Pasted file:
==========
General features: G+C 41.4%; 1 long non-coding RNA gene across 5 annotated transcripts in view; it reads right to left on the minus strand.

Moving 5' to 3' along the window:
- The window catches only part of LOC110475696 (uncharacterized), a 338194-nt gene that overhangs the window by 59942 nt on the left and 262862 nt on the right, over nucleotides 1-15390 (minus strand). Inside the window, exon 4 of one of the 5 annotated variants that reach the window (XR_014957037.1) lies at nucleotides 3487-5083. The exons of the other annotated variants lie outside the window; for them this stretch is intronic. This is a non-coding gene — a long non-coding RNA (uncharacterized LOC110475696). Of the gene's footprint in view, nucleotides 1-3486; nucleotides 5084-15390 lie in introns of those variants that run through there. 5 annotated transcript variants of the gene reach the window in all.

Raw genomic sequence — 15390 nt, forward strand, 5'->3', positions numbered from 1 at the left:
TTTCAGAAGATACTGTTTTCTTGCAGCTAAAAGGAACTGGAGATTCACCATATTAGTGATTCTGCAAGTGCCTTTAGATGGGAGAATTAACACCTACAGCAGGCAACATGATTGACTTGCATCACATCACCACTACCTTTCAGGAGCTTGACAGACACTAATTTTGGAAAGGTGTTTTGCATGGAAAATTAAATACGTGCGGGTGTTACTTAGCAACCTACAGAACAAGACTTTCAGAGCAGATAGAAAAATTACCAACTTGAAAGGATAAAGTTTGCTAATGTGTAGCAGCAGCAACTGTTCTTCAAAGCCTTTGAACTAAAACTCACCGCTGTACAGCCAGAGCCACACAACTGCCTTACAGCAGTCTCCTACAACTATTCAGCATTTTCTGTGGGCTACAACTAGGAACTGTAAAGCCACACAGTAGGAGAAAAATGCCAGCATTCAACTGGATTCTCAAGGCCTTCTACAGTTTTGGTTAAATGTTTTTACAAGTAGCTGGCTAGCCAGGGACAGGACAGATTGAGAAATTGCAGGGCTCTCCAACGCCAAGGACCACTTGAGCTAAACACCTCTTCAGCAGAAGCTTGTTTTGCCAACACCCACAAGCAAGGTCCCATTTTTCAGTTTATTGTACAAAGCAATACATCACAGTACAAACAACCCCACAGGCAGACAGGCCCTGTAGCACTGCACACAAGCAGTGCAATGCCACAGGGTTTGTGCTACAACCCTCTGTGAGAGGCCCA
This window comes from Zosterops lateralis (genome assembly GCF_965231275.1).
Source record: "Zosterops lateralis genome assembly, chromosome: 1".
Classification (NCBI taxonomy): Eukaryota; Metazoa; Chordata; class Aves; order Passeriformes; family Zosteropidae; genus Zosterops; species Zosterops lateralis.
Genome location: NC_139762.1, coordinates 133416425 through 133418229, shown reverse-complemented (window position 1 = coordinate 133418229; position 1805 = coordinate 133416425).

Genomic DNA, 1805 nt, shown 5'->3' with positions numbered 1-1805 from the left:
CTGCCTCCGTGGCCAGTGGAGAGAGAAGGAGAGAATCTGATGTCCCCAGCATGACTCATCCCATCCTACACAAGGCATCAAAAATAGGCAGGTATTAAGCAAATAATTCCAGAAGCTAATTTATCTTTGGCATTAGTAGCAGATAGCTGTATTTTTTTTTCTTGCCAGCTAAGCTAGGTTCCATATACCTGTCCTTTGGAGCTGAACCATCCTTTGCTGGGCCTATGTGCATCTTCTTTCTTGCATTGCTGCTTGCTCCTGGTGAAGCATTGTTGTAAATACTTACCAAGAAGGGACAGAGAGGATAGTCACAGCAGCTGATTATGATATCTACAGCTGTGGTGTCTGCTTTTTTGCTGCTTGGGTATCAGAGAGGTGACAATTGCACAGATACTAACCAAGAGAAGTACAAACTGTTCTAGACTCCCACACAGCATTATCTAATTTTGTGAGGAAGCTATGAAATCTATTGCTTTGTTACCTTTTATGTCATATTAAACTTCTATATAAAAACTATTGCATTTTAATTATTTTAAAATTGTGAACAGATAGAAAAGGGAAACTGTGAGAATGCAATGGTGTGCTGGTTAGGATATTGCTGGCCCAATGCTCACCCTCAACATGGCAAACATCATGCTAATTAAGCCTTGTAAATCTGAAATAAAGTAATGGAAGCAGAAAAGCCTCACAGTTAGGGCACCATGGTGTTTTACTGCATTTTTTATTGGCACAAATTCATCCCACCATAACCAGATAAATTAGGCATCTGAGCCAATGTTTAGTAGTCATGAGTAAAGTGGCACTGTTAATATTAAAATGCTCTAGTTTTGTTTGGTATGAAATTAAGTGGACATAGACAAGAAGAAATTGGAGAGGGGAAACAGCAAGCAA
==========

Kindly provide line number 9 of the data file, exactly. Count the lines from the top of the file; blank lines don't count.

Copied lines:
Genome location: NC_139762.1, coordinates 133416425 through 133418229, shown reverse-complemented (window position 1 = coordinate 133418229; position 1805 = coordinate 133416425).